In 2012 BRW estimated her wealth at A$29.17 billion, with Ivan Glasenberg being her closest rival, with net wealth estimated at A$7.4 billion. At the time BRW stated that it was possible Rinehart would become the first person with a net wealth of US$100 billion.
In 2007, she first appeared on Forbes Asia Australia's 40 Richest, with an estimated wealth of US$1 billion; more than doubling that the next year to US$2.4 billion; and then, in spite of the global financial crisis, by 2011 had more than trebled to US$9 billion; doubled again in 2012 to US$18 billion; a slight reduction in 2013 to US$17 billion; and a slight increase in 2014 to US$17.6 billion. Releasing the results in February 2011, Forbes was the first to name her as Australia's richest person; with BRW conferring the same title in May that year.
In June 2011, Citigroup estimated that she was on course to overtake Carlos Slim, the Mexican magnate worth £46 billion (US$74 billion) and Bill Gates, who is worth £35 billion (US$56 billion), mainly because she owns her companies outright. Using a price-to-earnings ratio of 11:1 that applied at that time to her business partner, Rio Tinto, the Australian internet business news service, SmartCompany, stated: "It is possible to see Rinehart's portfolio of coal and iron ore production spinning off annual profits approaching US$10 billion", giving her a "personal net worth valuation of more than US$100 billion". In January 2012, there were further media reports that Rinehart's estimated wealth has increased to A$20 billion following estimates that the Roy Hill project was notionally valued at A$10 billion.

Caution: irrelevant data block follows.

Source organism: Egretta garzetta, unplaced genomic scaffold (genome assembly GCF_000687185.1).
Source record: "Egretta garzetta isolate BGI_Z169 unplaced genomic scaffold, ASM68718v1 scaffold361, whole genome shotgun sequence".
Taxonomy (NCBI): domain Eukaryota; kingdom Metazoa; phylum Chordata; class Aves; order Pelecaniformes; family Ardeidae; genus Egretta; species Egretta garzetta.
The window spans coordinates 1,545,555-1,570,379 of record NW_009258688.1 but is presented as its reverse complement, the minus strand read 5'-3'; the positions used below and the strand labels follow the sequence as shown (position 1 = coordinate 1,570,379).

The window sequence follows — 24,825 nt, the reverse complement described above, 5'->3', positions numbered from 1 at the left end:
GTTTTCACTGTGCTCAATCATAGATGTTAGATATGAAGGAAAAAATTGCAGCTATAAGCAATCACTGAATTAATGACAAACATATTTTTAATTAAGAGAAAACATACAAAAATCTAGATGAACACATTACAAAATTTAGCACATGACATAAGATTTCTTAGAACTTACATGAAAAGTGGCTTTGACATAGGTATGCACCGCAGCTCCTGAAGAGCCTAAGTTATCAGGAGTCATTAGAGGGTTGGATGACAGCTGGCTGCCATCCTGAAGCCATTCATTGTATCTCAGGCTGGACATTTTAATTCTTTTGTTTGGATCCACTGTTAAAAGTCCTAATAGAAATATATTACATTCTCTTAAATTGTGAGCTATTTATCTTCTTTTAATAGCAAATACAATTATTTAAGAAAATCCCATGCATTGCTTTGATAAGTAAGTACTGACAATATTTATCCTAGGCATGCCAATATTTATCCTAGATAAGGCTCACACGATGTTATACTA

As of December 2012, according to the Bloomberg Billionaires Index, Rinehart was the 37th richest person in the world with an estimated net worth of US$18.6 billion.
|Year||BRW Rich 200||Forbes Australia's 40 Richest|
|Rank||Net worth (AUD)||Rank||Net worth (USD)|
|2007||4||$4.00 billion||14||$1.00 billion|
|2008||5||$4.39 billion||6||$2.40 billion|
|2009||4||$3.47 billion||7||$1.50 billion|
|2010||5||$4.75 billion||9||$2.00 billion|
|2011||1||$10.31 billion||12||$9.00 billion|
|2012||1||$29.17 billion||4||$18.00 billion|
|2013||1||$22.02 billion||5||$17.00 billion|
|2014||1||$20.01 billion||6||$17.60 billion|
|Has not changed from the previous year|
|Has increased from the previous year|
|Has decreased from the previous year|
In a 2006 Business Review Weekly article reviewing the way Australia's rich support philanthropy, it was noted that Rinehart prefers to keep a low profile, partly to avoid being "harassed by other charities" and partly for reasons of privacy. Rinehart is publicly known for visiting girls' orphanages in Cambodia and is on the expert advisory board of SISHA, a Cambodian non-profit organisation campaigning against human trafficking, in particular by rescuing and assisting sexually exploited women and children.